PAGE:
Anonymous said...

yudit wrote:"I somehow have the feeling you've never visited Um ElFahm, am i right?"

You are correct Yudit.And I wonder how many overseas tourists would feel safe there in Umm el Faham ,especially with it being the centre of Sheikh Raed Salah Islamist movement (Salah was arrested 3 yrs ago for raising money for Hamas)and their blocking Wadi Ara Road a few yrs ago.

Here's a quote from Gems in Israel about Abu Gosh:
"The Arab village of Abu Gosh was established in 1520.The villagers are well known for the friendly, close relationship they have with their neighboring Jewish inhabitants.After Shoeva Junction, the modern road to Jerusalem passes a high ramp that bridges the mountains. Drive along part of the old road, which cuts through the Arab village of Abu Gosh. To do this you have to turn left (northwards) according to the signpost.

Along the length of this road, there are a number of Middle Eastern restaurants, that feature Houmus and Tehina, stuffed vegetables, and charcoal-grilled meats.The first restaurant is at the gas station about 300 yards (meters) after leaving the highway. The owners of the place are sworn Elvis Presley fans. His photographs decorate all the walls of the restaurant and two statues of the singer are placed near the entrance.Many Israeli notables have been and still are welcomed at The Lebanese Restaurant (Hamisada Halevanonit) which is the last restaurant situated at the end the village. It is built around an ancient mulberry tree. The restaurant’s clientele prefers dinning under the shade of its branches. The tree produces green fruit on one side and black fruit on the other. The polished stone table under the tree was a place for numerous discussions and agreements between many different people over the years, including Moshe Sharrett, Moshe Dayan and other dignitaries.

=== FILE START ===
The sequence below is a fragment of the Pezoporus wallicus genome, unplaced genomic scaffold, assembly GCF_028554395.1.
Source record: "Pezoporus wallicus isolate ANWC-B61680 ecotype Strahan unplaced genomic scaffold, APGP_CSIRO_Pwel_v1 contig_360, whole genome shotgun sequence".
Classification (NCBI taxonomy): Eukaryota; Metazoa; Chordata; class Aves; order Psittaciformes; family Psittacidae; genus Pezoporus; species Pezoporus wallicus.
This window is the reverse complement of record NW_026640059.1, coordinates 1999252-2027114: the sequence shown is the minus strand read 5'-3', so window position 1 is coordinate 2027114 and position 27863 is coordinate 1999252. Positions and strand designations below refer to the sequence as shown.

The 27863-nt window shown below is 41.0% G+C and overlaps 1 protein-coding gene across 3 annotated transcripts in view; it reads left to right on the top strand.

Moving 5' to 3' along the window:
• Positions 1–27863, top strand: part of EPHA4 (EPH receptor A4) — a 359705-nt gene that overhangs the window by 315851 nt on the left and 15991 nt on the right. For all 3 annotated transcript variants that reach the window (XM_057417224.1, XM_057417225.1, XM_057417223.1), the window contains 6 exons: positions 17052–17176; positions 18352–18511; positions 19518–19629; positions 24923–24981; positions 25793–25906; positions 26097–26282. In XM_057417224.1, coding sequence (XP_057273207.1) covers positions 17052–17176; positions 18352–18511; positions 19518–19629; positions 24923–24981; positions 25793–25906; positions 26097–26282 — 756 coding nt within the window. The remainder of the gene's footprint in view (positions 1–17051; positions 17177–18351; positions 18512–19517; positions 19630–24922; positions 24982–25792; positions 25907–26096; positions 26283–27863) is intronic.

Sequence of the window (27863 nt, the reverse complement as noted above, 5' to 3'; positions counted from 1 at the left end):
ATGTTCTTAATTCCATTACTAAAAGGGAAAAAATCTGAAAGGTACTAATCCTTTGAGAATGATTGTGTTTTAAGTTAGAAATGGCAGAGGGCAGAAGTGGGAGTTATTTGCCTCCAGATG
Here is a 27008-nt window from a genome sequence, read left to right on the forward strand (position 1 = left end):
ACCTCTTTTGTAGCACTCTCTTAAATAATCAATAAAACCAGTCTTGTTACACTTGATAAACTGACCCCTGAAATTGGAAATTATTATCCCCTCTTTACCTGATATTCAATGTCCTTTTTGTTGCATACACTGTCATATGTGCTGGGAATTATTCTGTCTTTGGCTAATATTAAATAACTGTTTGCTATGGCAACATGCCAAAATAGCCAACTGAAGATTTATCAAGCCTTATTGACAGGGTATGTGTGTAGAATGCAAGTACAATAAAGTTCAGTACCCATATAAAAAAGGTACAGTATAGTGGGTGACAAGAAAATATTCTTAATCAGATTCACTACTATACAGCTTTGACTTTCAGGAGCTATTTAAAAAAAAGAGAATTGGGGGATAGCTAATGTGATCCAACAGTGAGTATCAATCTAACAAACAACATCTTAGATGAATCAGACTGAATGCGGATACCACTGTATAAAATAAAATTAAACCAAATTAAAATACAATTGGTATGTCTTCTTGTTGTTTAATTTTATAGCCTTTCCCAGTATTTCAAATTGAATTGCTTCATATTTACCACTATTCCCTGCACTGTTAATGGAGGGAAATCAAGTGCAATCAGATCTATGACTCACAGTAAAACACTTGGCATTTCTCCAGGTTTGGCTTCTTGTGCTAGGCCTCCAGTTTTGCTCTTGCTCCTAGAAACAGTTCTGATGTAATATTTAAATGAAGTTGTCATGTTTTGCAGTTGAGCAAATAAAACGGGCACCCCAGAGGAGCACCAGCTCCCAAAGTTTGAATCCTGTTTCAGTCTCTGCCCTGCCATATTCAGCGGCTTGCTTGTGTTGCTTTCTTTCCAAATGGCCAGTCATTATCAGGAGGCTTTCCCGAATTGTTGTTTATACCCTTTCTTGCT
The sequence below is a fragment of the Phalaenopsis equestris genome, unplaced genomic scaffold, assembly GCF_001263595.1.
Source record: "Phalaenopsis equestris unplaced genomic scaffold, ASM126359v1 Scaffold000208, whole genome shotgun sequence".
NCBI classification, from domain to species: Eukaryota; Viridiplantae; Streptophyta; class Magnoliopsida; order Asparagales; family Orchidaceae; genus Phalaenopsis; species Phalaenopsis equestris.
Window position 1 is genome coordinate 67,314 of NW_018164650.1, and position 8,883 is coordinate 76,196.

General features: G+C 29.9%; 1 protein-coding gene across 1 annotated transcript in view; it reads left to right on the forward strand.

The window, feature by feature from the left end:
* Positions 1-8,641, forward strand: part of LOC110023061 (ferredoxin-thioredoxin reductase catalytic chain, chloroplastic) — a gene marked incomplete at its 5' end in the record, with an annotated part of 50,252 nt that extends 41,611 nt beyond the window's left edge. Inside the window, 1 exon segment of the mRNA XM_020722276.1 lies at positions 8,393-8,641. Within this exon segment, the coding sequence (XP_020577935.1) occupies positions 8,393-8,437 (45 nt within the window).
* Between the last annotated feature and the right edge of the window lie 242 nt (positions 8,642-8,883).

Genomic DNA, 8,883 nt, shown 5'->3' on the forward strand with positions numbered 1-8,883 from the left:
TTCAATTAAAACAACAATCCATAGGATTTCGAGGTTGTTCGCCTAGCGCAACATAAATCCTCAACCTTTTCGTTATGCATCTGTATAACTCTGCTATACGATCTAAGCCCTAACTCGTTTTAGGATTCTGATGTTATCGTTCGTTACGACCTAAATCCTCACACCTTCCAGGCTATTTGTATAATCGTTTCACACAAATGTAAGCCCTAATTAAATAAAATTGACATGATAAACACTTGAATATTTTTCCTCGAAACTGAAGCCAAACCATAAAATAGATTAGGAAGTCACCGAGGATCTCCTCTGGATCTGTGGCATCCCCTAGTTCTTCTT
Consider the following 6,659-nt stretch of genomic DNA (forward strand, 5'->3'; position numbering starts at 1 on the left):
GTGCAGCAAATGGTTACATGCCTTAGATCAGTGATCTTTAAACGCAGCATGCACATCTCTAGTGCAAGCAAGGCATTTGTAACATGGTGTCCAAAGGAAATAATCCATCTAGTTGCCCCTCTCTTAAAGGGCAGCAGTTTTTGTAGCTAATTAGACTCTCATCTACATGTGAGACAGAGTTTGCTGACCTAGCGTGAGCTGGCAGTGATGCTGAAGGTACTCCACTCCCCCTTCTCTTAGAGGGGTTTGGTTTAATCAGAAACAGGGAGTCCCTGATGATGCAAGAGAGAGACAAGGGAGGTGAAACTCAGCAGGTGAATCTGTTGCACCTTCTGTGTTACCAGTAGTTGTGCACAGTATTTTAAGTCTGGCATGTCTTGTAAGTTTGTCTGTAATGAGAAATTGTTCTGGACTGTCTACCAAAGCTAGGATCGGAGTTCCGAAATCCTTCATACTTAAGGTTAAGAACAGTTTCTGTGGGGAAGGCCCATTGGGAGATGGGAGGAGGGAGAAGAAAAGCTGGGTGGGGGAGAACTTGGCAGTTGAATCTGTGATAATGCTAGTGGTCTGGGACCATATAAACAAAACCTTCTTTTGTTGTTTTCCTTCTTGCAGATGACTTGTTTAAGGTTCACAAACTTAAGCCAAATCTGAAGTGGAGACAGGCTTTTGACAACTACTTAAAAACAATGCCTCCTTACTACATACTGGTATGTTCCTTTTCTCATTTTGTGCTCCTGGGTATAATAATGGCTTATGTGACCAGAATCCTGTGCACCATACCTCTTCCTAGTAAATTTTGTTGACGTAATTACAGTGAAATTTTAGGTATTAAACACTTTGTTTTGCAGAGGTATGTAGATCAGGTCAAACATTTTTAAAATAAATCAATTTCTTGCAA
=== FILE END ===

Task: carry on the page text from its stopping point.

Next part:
Now that sounds an inviting place to visit !! :)

yudit said...

If it wasn't so sad, it would be funny.